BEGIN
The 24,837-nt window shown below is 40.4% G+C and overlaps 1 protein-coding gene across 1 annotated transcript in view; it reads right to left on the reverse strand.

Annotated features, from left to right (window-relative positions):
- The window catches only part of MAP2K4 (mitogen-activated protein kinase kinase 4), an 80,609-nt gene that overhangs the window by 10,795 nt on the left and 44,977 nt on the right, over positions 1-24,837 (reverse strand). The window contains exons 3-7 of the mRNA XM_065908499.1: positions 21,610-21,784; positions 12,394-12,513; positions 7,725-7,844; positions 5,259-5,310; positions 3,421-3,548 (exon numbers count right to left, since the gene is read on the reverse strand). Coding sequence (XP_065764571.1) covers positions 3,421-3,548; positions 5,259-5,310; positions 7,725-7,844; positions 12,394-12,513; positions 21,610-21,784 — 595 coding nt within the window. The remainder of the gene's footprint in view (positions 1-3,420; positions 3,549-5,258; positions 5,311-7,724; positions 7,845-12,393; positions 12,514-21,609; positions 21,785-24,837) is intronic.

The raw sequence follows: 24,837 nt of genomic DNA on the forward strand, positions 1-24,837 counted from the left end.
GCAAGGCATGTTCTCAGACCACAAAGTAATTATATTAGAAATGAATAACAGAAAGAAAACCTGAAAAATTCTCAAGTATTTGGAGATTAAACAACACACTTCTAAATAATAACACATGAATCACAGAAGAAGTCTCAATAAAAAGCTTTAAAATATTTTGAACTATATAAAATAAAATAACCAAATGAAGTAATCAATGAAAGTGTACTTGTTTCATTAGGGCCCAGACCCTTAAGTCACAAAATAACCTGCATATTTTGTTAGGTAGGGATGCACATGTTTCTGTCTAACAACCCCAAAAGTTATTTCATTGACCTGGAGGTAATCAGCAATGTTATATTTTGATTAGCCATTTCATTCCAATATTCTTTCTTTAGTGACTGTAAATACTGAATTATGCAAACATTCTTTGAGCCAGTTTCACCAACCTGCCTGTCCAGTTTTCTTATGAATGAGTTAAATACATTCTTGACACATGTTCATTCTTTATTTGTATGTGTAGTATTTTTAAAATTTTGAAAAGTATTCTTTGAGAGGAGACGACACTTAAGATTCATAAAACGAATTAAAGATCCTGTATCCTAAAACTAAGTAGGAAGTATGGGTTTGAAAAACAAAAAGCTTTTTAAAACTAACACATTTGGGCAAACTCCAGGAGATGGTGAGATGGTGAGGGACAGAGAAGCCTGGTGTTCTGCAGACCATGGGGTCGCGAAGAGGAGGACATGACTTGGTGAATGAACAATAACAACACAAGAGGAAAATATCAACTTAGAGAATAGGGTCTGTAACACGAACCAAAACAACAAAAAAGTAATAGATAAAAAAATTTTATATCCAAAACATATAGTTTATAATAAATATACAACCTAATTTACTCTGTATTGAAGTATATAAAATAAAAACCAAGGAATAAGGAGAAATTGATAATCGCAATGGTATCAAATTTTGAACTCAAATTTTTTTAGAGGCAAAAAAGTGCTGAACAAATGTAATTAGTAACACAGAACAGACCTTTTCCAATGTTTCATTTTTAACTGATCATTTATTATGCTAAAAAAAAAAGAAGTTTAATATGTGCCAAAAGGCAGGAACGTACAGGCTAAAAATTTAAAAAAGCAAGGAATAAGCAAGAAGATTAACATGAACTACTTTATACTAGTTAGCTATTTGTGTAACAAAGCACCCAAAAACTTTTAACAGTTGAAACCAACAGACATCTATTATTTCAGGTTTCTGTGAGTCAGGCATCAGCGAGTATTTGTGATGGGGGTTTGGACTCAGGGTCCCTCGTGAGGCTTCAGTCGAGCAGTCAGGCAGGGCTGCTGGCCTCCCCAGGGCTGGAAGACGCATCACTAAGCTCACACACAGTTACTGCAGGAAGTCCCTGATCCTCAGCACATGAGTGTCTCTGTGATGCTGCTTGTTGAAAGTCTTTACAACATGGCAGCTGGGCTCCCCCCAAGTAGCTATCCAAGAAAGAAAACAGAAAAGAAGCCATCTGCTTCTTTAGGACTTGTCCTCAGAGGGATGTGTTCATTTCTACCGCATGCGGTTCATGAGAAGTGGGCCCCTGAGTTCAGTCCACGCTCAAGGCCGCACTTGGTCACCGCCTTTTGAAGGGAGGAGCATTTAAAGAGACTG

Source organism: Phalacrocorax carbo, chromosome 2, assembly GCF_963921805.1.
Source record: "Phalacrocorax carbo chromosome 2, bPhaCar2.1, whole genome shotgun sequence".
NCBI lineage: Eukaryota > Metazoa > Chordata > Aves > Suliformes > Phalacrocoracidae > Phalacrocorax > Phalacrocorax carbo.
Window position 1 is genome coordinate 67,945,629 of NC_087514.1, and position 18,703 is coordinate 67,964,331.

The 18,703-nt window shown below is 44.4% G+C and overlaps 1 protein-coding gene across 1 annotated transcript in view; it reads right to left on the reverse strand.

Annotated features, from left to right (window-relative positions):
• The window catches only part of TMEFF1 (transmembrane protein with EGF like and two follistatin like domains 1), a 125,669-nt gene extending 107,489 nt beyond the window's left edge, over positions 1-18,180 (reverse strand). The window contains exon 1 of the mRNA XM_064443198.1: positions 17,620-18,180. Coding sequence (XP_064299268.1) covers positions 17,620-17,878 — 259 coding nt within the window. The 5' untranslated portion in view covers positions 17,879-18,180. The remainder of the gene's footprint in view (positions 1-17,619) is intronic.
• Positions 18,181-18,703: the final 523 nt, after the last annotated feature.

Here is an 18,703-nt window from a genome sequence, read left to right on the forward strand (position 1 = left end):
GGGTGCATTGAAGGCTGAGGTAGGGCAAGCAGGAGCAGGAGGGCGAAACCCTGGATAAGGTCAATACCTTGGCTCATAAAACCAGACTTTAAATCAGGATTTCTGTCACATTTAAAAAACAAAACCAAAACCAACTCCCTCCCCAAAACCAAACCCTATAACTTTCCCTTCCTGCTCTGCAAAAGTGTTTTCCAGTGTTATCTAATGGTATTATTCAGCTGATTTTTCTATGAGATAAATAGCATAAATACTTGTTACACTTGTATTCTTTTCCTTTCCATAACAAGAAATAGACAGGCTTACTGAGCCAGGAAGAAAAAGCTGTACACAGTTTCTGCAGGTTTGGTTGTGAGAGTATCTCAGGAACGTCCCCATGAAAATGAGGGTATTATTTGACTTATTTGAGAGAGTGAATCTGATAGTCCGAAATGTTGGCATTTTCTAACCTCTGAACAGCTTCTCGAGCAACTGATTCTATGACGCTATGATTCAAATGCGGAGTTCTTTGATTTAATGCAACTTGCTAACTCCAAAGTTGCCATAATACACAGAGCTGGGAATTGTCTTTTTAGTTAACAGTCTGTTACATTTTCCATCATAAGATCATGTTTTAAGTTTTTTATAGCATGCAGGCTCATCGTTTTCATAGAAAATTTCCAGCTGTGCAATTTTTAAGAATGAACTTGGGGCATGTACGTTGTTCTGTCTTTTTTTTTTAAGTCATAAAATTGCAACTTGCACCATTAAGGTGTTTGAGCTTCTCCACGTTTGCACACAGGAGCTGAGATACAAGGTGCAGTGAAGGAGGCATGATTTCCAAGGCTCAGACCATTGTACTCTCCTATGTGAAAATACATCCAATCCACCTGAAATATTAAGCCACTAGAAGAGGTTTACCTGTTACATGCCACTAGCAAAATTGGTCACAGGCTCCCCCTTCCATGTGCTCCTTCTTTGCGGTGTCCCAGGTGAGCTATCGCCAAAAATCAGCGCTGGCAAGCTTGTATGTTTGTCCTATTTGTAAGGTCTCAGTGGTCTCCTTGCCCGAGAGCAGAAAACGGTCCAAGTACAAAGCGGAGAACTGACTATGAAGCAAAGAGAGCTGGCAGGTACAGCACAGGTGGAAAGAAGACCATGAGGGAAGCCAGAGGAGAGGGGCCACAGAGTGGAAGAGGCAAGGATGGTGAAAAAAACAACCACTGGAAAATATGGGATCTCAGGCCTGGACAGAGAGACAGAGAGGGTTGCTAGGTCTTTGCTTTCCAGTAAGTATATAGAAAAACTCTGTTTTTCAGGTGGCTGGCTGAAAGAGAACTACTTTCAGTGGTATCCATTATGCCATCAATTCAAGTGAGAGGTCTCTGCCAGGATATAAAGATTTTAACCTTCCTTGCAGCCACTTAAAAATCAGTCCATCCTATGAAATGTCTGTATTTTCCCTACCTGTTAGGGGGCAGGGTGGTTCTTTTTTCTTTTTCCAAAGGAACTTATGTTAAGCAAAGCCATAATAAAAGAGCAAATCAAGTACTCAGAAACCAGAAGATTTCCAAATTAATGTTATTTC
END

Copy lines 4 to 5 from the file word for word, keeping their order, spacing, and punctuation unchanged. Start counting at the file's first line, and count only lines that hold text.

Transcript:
The raw sequence follows: 24,837 nt of genomic DNA on the forward strand, positions 1-24,837 counted from the left end.
GCAAGGCATGTTCTCAGACCACAAAGTAATTATATTAGAAATGAATAACAGAAAGAAAACCTGAAAAATTCTCAAGTATTTGGAGATTAAACAACACACTTCTAAATAATAACACATGAATCACAGAAGAAGTCTCAATAAAAAGCTTTAAAATATTTTGAACTATATAAAATAAAATAACCAAATGAAGTAATCAATGAAAGTGTACTTGTTTCATTAGGGCCCAGACCCTTAAGTCACAAAATAACCTGCATATTTTGTTAGGTAGGGATGCACATGTTTCTGTCTAACAACCCCAAAAGTTATTTCATTGACCTGGAGGTAATCAGCAATGTTATATTTTGATTAGCCATTTCATTCCAATATTCTTTCTTTAGTGACTGTAAATACTGAATTATGCAAACATTCTTTGAGCCAGTTTCACCAACCTGCCTGTCCAGTTTTCTTATGAATGAGTTAAATACATTCTTGACACATGTTCATTCTTTATTTGTATGTGTAGTATTTTTAAAATTTTGAAAAGTATTCTTTGAGAGGAGACGACACTTAAGATTCATAAAACGAATTAAAGATCCTGTATCCTAAAACTAAGTAGGAAGTATGGGTTTGAAAAACAAAAAGCTTTTTAAAACTAACACATTTGGGCAAACTCCAGGAGATGGTGAGATGGTGAGGGACAGAGAAGCCTGGTGTTCTGCAGACCATGGGGTCGCGAAGAGGAGGACATGACTTGGTGAATGAACAATAACAACACAAGAGGAAAATATCAACTTAGAGAATAGGGTCTGTAACACGAACCAAAACAACAAAAAAGTAATAGATAAAAAAATTTTATATCCAAAACATATAGTTTATAATAAATATACAACCTAATTTACTCTGTATTGAAGTATATAAAATAAAAACCAAGGAATAAGGAGAAATTGATAATCGCAATGGTATCAAATTTTGAACTCAAATTTTTTTAGAGGCAAAAAAGTGCTGAACAAATGTAATTAGTAACACAGAACAGACCTTTTCCAATGTTTCATTTTTAACTGATCATTTATTATGCTAAAAAAAAAAGAAGTTTAATATGTGCCAAAAGGCAGGAACGTACAGGCTAAAAATTTAAAAAAGCAAGGAATAAGCAAGAAGATTAACATGAACTACTTTATACTAGTTAGCTATTTGTGTAACAAAGCACCCAAAAACTTTTAACAGTTGAAACCAACAGACATCTATTATTTCAGGTTTCTGTGAGTCAGGCATCAGCGAGTATTTGTGATGGGGGTTTGGACTCAGGGTCCCTCGTGAGGCTTCAGTCGAGCAGTCAGGCAGGGCTGCTGGCCTCCCCAGGGCTGGAAGACGCATCACTAAGCTCACACACAGTTACTGCAGGAAGTCCCTGATCCTCAGCACATGAGTGTCTCTGTGATGCTGCTTGTTGAAAGTCTTTACAACATGGCAGCTGGGCTCCCCCCAAGTAGCTATCCAAGAAAGAAAACAGAAAAGAAGCCATCTGCTTCTTTAGGACTTGTCCTCAGAGGGATGTGTTCATTTCTACCGCATGCGGTTCATGAGAAGTGGGCCCCTGAGTTCAGTCCACGCTCAAGGCCGCACTTGGTCACCGCCTTTTGAAGGGAGGAGCATTTAAAGAGACTG